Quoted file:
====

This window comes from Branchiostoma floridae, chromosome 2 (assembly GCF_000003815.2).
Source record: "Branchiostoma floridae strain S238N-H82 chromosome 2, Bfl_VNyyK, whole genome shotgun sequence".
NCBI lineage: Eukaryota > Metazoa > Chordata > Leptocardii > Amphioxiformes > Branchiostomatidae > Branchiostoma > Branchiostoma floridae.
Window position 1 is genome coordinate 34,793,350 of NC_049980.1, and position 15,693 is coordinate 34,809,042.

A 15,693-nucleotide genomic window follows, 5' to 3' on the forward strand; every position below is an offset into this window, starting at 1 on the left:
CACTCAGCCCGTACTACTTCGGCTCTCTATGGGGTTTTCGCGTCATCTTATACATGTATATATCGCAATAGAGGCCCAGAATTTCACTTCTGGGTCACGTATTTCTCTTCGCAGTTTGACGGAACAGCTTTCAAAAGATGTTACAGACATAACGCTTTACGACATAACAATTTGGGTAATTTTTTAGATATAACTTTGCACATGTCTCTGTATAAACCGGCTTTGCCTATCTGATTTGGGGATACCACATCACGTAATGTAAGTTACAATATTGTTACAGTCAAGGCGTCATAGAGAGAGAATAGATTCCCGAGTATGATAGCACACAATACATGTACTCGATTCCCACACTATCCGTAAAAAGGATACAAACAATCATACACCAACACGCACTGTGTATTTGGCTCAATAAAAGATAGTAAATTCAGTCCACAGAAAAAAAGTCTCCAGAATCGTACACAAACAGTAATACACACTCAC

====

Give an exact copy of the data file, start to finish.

This window comes from Branchiostoma floridae, chromosome 2 (assembly GCF_000003815.2).
Source record: "Branchiostoma floridae strain S238N-H82 chromosome 2, Bfl_VNyyK, whole genome shotgun sequence".
NCBI lineage: Eukaryota > Metazoa > Chordata > Leptocardii > Amphioxiformes > Branchiostomatidae > Branchiostoma > Branchiostoma floridae.
Window position 1 is genome coordinate 34,793,350 of NC_049980.1, and position 15,693 is coordinate 34,809,042.

A 15,693-nucleotide genomic window follows, 5' to 3' on the forward strand; every position below is an offset into this window, starting at 1 on the left:
CACTCAGCCCGTACTACTTCGGCTCTCTATGGGGTTTTCGCGTCATCTTATACATGTATATATCGCAATAGAGGCCCAGAATTTCACTTCTGGGTCACGTATTTCTCTTCGCAGTTTGACGGAACAGCTTTCAAAAGATGTTACAGACATAACGCTTTACGACATAACAATTTGGGTAATTTTTTAGATATAACTTTGCACATGTCTCTGTATAAACCGGCTTTGCCTATCTGATTTGGGGATACCACATCACGTAATGTAAGTTACAATATTGTTACAGTCAAGGCGTCATAGAGAGAGAATAGATTCCCGAGTATGATAGCACACAATACATGTACTCGATTCCCACACTATCCGTAAAAAGGATACAAACAATCATACACCAACACGCACTGTGTATTTGGCTCAATAAAAGATAGTAAATTCAGTCCACAGAAAAAAAGTCTCCAGAATCGTACACAAACAGTAATACACACTCAC